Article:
Tuesday, March 19, 2013

Newsday Tuesday

Metro Silver Line likely to get a $5 million haircut

Metro's new Silver Line could suffer nearly $5 million in cuts in federal funding. The money comes from the Federal Transit Administration's roughly $2 billion program called New Starts, which could take at least a 5 percent across-the-board haircut because of the federal sequestration.

Chris Paolino, a spokesman for the Metropolitan Washington Airports Authority (MWAA), said the agency "hasn't heard anything so we don't know what's going to happen" in terms of its fiscal 2013 funding from New Starts.

When asked why the Washington Post had written what is essentially a non-story with no tangible information, reporters noted that stories about the Metro always bring an increase of traffic to the Post website, as conspiracy theorists from both ends of the political spectrum blame the other side for overbudgeting. Said one reporter, "We earned about twelve cents in advertising from those commenters. Coupled with the firing of our ombusdman, this means that your print subscriptions will only go up by ten dollars this year. We can also hire more reporters who think it is clever to compare budget cuts and haircuts."

Already, the first phase of the Silver Line is overbudget. It has $77 million left in a $162 million contingency fund, according to Pat Nowakowsi, the lead overseer for MWAA on the project. The cuts come after the Federal Transit Administration said it has tried to streamline the funding process for the New Starts program, which funds heavy rail and light rail projects, along with plans to add bus rapid transit lanes across the country.

The New Starts program has also faced criticism from balloon enthusiasts who feel that their "lighter-than-air" rail ideas are getting ignored, and pragmatists who don't believe that "bus" and "rapid" can ever truthfully belong in the same phrase.

FTA's administrator Peter Rogoff told attendees last week at a transportation conference that the cuts will mean "higher borrowing costs that will make these things more expensive for the taxpayer." New funding agreements, he said, "that could be on the horizon could be in danger."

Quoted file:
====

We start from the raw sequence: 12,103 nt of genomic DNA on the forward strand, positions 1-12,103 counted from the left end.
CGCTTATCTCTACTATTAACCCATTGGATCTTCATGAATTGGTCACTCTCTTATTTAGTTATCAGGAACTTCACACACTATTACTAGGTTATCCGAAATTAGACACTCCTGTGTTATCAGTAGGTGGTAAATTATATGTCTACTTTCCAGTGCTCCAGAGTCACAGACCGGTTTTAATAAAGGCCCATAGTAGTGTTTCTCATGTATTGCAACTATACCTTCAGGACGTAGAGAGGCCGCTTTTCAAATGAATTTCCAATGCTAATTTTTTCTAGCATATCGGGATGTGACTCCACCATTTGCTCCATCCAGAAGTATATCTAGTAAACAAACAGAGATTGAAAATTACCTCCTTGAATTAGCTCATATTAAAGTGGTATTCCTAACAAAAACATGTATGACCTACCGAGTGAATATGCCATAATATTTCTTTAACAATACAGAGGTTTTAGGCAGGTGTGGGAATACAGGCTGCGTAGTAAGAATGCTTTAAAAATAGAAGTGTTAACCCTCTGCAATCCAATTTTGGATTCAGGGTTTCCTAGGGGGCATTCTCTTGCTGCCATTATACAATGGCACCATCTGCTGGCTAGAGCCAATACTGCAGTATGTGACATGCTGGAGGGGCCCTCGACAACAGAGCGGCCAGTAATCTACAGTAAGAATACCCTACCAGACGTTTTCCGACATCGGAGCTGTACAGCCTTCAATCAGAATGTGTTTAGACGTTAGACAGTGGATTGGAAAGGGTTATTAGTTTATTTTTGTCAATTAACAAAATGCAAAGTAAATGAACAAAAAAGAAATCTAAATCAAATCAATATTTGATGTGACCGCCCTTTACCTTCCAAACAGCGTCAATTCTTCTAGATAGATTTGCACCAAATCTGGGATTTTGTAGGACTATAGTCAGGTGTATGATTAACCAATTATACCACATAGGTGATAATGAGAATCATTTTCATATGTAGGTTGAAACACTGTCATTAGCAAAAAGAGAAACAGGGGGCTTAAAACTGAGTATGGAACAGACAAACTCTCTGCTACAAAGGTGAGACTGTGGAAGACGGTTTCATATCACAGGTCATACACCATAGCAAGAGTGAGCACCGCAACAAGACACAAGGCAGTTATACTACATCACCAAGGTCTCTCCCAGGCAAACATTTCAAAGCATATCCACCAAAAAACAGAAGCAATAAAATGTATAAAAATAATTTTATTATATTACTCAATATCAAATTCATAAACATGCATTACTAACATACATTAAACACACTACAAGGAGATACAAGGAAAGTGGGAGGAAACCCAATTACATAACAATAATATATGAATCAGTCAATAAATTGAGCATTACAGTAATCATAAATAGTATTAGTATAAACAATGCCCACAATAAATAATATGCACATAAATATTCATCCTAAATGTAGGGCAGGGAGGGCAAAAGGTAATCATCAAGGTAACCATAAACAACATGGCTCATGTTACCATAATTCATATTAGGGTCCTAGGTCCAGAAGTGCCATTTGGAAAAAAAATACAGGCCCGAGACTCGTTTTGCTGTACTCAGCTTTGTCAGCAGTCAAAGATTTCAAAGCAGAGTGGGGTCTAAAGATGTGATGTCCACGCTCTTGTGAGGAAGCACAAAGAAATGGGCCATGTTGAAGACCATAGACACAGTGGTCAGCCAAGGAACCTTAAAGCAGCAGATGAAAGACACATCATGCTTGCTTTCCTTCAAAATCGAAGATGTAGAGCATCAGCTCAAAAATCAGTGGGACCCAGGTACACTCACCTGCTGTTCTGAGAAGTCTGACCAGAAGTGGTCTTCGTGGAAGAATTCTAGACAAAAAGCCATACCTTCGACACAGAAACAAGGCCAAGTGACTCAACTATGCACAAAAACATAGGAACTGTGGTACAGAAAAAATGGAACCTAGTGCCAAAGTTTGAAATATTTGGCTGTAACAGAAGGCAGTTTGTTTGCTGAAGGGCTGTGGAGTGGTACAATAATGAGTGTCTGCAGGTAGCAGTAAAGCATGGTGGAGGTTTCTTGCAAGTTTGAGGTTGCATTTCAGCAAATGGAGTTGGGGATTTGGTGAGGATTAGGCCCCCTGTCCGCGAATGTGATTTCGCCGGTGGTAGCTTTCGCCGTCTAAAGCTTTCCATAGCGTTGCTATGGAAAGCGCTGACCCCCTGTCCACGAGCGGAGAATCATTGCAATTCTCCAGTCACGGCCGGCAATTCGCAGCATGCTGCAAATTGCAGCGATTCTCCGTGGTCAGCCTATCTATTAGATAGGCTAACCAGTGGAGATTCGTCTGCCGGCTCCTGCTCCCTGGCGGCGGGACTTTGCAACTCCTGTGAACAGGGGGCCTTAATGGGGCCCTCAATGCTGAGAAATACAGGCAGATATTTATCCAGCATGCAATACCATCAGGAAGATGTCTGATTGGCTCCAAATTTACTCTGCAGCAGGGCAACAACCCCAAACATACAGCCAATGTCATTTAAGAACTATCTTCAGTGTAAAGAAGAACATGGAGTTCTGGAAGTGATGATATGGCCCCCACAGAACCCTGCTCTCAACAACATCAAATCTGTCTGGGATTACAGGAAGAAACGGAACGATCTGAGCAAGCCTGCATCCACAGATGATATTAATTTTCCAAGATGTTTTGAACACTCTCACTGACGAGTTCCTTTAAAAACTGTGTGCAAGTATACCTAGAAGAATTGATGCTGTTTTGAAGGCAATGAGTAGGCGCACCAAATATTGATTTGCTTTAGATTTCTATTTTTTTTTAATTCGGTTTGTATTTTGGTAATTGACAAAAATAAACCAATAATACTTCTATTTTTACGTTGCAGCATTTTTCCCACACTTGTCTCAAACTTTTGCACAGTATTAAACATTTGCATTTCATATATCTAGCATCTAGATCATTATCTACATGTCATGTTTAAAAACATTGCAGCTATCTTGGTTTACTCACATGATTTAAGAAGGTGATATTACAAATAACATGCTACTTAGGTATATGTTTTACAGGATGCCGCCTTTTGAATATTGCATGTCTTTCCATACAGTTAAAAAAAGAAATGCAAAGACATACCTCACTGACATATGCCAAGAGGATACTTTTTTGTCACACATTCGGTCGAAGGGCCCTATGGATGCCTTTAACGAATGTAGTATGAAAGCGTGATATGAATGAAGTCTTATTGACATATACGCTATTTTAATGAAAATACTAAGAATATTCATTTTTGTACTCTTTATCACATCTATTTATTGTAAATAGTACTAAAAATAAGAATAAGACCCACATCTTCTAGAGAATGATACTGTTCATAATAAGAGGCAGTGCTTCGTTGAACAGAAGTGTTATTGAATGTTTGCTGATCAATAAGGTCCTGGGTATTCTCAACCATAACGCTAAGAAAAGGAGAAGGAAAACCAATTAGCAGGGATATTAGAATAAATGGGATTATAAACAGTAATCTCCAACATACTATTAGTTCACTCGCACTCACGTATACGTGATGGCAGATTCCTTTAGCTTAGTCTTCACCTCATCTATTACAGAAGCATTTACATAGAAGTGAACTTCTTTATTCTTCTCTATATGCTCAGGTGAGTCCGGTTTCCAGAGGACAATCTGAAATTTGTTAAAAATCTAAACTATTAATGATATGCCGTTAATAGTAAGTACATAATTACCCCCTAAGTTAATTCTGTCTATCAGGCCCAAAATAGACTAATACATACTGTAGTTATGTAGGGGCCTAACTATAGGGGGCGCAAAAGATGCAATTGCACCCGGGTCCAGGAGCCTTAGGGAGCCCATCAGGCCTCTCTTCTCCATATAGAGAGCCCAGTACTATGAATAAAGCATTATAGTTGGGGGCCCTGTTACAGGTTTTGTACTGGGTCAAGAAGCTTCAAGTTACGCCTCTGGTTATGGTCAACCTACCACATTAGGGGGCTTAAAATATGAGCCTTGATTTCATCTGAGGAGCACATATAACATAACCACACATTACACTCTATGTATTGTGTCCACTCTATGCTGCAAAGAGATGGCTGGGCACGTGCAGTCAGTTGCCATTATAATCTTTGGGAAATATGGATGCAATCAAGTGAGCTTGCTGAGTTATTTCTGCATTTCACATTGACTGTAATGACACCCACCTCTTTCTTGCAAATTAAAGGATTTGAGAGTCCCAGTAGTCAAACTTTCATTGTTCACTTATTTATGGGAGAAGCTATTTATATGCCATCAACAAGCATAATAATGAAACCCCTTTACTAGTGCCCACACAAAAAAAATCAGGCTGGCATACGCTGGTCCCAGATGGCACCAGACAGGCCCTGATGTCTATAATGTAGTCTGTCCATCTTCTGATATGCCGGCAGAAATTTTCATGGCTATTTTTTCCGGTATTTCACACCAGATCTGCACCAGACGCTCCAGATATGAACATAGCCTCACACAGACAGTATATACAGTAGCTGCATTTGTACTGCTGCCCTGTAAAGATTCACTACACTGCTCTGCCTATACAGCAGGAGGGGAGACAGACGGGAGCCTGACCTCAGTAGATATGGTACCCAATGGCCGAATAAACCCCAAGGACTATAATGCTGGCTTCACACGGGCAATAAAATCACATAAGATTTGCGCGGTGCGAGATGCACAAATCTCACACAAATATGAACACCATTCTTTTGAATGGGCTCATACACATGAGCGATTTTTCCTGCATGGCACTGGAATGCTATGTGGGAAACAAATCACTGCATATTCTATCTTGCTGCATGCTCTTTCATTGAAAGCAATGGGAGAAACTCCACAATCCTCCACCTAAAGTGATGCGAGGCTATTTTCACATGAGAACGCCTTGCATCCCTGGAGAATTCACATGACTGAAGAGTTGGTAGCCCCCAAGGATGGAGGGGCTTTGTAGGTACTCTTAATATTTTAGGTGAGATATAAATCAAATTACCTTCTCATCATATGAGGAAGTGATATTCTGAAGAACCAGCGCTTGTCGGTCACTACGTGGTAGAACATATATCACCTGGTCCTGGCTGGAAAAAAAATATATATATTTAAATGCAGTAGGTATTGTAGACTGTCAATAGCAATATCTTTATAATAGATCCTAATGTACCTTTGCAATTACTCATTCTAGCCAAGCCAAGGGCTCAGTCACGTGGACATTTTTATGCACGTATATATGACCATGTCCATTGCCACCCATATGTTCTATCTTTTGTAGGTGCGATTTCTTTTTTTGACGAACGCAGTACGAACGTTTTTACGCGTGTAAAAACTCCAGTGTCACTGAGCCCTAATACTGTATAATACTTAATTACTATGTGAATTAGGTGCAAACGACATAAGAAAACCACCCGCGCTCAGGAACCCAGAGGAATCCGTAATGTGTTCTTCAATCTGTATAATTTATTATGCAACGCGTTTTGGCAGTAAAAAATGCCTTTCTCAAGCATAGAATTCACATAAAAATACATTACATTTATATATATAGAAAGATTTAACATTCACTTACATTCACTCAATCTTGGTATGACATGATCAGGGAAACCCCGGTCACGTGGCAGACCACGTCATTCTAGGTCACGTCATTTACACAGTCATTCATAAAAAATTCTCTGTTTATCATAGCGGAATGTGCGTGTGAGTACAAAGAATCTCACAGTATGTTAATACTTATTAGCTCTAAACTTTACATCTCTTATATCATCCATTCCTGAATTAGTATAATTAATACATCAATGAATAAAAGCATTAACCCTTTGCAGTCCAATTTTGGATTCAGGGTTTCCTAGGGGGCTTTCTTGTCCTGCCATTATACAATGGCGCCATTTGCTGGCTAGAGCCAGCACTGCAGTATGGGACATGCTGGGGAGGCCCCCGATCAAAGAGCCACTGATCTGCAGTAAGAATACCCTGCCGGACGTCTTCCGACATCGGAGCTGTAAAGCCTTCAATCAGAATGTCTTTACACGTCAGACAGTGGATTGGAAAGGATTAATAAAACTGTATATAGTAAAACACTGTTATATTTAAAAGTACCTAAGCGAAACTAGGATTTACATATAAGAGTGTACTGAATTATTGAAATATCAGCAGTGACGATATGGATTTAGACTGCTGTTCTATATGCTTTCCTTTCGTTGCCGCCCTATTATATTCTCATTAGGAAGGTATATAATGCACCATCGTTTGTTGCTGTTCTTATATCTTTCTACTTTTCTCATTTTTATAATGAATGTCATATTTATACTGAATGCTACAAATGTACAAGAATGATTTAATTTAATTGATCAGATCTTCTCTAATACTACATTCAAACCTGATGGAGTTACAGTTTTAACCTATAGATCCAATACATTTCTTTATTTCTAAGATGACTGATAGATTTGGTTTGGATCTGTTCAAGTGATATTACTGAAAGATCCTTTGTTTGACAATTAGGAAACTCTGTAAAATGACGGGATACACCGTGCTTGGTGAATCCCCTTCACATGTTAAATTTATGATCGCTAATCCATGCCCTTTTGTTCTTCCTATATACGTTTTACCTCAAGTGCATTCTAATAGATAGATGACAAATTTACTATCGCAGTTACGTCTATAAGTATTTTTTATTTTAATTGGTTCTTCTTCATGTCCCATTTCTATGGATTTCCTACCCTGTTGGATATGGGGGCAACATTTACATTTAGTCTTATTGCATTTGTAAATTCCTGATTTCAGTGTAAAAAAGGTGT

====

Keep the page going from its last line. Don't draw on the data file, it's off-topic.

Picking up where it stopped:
The FTA is currently in talks with Christopher Nolan on a sequel to Inception where things that might exist in the future might not exist in the future. Mr. Rogoff also stated that hurricanes that could happen next year could also not happen, although the National Weather Service, facing sequestration woes of its own, could not confirm or could deny this assertion.

Independent analysis by the URI! Zone has identified several potential areas where $5 million might be saved at this stage in the project:

  • Eliminate tracks between the Reston Parkway station and the Wiehle Avenue station: If going above ground in Tyson's Corner is cheaper than digging a tunnel, then by (mass) transitivity, building no tracks at all would be cheaper than going above ground. Instead, riders could take a mythical "rapid bus" between locations.

  • Replace the station managers in kiosks with confiscated HOV mannequins dressed in uniform: The level of service would be identical.

  • Eliminate Blue Line stops at Arlington Cemetery: A scientific study of people who get off at this stop showed that 100% of them experience instant regret after mistakenly thinking that they had reached the Pentagon.

  • Rebrand the line as the Grey Line: Two fewer letters and one fewer syllable results in cost savings on printed maps and station announcements. Besides, grey is the silver of the poor.

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